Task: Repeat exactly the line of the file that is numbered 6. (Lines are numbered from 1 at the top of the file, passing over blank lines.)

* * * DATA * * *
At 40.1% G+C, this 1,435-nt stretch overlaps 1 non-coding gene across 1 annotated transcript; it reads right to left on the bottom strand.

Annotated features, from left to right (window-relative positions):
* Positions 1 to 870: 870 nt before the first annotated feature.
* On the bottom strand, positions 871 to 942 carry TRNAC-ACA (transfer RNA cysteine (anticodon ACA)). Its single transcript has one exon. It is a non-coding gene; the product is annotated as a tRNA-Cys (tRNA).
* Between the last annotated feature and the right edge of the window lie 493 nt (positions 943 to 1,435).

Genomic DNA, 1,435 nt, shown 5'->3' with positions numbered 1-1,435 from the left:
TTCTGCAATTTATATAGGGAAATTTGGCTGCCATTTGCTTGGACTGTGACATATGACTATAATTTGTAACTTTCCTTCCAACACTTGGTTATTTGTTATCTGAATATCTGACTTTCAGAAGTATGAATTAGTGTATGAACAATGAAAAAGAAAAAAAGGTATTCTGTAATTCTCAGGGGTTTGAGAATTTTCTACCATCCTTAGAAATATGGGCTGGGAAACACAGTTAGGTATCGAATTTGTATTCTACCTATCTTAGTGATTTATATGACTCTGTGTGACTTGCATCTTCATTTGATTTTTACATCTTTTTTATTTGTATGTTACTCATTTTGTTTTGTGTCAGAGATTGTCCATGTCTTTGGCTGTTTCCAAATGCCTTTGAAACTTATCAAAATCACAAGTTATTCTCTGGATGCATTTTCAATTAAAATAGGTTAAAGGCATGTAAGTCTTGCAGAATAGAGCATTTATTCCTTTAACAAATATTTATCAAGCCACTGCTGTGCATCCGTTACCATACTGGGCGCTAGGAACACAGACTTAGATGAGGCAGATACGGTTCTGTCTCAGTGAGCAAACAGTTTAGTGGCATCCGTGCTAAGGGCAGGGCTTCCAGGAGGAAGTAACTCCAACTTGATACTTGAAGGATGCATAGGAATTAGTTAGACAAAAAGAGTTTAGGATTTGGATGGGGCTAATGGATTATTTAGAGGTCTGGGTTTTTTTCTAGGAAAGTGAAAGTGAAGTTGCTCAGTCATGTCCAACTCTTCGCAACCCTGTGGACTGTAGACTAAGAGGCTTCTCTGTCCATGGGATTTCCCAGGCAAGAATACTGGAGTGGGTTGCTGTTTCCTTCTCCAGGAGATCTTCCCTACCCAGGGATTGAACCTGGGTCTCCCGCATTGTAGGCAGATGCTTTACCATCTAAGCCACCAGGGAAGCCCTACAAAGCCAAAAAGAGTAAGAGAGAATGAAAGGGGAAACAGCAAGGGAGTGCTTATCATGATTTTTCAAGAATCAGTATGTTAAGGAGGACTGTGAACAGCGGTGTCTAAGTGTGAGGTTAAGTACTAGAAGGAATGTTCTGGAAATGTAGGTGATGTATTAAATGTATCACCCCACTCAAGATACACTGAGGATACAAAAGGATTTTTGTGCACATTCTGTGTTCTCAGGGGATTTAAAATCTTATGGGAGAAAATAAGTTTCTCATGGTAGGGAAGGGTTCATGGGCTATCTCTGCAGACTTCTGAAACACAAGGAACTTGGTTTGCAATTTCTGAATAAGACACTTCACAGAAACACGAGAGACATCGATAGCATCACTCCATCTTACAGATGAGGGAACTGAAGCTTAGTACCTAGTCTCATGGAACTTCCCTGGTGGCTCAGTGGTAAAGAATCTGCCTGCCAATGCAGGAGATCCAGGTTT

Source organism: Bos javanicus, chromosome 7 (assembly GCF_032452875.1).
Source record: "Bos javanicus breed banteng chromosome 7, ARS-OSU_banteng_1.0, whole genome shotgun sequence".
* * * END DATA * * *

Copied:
Genomic DNA, 1,435 nt, shown 5'->3' with positions numbered 1-1,435 from the left: